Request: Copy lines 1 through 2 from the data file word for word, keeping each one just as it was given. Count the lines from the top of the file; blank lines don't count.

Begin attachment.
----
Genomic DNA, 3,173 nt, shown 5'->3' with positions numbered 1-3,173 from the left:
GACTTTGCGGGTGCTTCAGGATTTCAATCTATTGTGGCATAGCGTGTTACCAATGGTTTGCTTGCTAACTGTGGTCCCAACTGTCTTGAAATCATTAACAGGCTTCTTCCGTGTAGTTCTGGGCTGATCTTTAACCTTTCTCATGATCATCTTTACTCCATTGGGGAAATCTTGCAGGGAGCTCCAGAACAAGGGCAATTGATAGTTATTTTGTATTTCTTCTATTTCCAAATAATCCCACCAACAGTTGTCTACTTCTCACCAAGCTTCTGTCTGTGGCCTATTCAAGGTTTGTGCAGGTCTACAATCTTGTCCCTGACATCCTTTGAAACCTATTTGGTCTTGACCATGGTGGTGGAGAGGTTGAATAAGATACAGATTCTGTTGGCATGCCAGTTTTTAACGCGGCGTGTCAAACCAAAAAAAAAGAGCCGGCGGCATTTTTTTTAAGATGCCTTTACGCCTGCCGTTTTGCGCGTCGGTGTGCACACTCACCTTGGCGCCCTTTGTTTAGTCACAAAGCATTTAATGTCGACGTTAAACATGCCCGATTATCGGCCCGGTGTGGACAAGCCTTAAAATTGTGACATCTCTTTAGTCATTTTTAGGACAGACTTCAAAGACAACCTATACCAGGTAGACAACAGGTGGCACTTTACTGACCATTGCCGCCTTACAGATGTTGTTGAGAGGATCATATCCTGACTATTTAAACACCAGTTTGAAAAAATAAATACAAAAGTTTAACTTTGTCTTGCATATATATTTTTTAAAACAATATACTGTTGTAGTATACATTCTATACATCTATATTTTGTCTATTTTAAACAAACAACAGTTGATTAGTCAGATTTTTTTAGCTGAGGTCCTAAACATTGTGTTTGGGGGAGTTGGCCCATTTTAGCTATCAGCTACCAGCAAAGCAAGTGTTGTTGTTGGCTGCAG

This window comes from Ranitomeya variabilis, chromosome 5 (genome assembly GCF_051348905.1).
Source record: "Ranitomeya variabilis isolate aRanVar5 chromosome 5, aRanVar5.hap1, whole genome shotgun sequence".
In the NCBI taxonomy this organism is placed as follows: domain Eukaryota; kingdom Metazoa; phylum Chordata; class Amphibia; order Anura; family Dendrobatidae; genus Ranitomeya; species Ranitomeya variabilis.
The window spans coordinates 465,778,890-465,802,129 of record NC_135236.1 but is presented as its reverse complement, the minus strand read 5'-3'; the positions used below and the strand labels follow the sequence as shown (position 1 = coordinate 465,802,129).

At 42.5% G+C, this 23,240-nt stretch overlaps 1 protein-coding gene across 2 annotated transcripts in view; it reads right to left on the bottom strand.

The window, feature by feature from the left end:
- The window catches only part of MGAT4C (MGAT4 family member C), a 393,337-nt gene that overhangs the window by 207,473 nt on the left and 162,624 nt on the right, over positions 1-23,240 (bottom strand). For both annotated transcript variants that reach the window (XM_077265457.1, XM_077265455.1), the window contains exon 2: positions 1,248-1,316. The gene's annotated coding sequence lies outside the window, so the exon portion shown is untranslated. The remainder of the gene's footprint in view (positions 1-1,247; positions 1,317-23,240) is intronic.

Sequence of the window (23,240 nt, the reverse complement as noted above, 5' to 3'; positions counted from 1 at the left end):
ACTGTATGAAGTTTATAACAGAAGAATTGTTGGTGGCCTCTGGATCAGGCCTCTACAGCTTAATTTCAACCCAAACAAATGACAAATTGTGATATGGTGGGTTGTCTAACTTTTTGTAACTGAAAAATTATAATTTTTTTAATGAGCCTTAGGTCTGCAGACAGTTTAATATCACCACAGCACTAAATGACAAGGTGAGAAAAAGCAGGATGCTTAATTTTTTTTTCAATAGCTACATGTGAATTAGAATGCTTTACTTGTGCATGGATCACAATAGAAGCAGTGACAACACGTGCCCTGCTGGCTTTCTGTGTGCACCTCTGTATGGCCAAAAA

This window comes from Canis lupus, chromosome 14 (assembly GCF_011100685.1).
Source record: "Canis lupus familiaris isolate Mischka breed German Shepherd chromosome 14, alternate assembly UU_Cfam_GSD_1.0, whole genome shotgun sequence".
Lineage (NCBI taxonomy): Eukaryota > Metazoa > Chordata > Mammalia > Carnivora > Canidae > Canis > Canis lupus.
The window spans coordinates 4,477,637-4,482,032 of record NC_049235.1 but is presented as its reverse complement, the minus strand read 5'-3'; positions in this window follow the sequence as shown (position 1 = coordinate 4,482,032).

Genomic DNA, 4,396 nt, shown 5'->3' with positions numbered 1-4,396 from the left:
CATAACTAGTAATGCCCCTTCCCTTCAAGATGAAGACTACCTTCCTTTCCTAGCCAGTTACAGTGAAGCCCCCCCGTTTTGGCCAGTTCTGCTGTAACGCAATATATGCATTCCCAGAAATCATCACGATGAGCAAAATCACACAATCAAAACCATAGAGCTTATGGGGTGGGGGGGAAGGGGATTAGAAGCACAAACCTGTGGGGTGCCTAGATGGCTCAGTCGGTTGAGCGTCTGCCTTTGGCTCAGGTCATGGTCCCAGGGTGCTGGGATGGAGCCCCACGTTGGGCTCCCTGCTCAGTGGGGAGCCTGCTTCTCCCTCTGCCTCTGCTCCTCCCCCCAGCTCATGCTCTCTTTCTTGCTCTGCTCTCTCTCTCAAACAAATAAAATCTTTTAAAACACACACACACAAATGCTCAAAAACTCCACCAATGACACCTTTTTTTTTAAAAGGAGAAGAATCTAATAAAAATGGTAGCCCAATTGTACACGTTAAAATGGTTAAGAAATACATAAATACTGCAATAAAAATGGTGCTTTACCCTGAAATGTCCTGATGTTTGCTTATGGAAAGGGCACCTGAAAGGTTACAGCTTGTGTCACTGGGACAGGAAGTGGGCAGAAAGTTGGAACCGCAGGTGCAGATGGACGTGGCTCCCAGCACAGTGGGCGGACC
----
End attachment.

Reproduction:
Genomic DNA, 3,173 nt, shown 5'->3' with positions numbered 1-3,173 from the left:
GACTTTGCGGGTGCTTCAGGATTTCAATCTATTGTGGCATAGCGTGTTACCAATGGTTTGCTTGCTAACTGTGGTCCCAACTGTCTTGAAATCATTAACAGGCTTCTTCCGTGTAGTTCTGGGCTGATCTTTAACCTTTCTCATGATCATCTTTACTCCATTGGGGAAATCTTGCAGGGAGCTCCAGAACAAGGGCAATTGATAGTTATTTTGTATTTCTTCTATTTCCAAATAATCCCACCAACAGTTGTCTACTTCTCACCAAGCTTCTGTCTGTGGCCTATTCAAGGTTTGTGCAGGTCTACAATCTTGTCCCTGACATCCTTTGAAACCTATTTGGTCTTGACCATGGTGGTGGAGAGGTTGAATAAGATACAGATTCTGTTGGCATGCCAGTTTTTAACGCGGCGTGTCAAACCAAAAAAAAAGAGCCGGCGGCATTTTTTTTAAGATGCCTTTACGCCTGCCGTTTTGCGCGTCGGTGTGCACACTCACCTTGGCGCCCTTTGTTTAGTCACAAAGCATTTAATGTCGACGTTAAACATGCCCGATTATCGGCCCGGTGTGGACAAGCCTTAAAATTGTGACATCTCTTTAGTCATTTTTAGGACAGACTTCAAAGACAACCTATACCAGGTAGACAACAGGTGGCACTTTACTGACCATTGCCGCCTTACAGATGTTGTTGAGAGGATCATATCCTGACTATTTAAACACCAGTTTGAAAAAATAAATACAAAAGTTTAACTTTGTCTTGCATATATATTTTTTAAAACAATATACTGTTGTAGTATACATTCTATACATCTATATTTTGTCTATTTTAAACAAACAACAGTTGATTAGTCAGATTTTTTTAGCTGAGGTCCTAAACATTGTGTTTGGGGGAGTTGGCCCATTTTAGCTATCAGCTACCAGCAAAGCAAGTGTTGTTGTTGGCTGCAG